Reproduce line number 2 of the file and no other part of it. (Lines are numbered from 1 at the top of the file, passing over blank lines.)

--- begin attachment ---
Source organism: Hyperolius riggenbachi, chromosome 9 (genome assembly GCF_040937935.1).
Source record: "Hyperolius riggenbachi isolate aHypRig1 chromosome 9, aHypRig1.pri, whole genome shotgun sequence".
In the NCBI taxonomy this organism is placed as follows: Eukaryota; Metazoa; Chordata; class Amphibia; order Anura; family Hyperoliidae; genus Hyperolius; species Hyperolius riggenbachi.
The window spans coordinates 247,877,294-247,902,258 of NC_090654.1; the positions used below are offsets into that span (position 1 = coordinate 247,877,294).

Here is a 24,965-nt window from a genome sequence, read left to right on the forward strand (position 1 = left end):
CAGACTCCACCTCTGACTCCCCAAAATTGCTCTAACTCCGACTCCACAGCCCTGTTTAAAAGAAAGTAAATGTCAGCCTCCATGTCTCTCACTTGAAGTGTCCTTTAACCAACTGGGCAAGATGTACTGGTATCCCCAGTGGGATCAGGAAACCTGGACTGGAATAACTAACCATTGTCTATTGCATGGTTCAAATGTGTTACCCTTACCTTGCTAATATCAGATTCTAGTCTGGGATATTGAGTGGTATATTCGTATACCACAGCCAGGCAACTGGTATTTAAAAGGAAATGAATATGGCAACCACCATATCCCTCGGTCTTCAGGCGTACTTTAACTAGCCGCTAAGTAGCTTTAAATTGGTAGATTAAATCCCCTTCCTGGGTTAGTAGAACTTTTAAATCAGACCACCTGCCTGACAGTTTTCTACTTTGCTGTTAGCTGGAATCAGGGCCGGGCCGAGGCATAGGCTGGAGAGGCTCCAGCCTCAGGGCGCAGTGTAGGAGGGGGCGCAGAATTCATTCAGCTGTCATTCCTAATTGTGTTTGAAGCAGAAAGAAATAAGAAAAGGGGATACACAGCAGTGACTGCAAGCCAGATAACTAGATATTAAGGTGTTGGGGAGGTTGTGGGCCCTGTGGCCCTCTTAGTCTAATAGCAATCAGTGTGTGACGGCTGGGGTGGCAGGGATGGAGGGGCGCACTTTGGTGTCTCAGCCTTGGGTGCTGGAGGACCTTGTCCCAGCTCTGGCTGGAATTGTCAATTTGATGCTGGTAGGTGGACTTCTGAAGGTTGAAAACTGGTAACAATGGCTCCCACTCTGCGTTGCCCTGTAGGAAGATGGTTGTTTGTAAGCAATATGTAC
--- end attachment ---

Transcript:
Source record: "Hyperolius riggenbachi isolate aHypRig1 chromosome 9, aHypRig1.pri, whole genome shotgun sequence".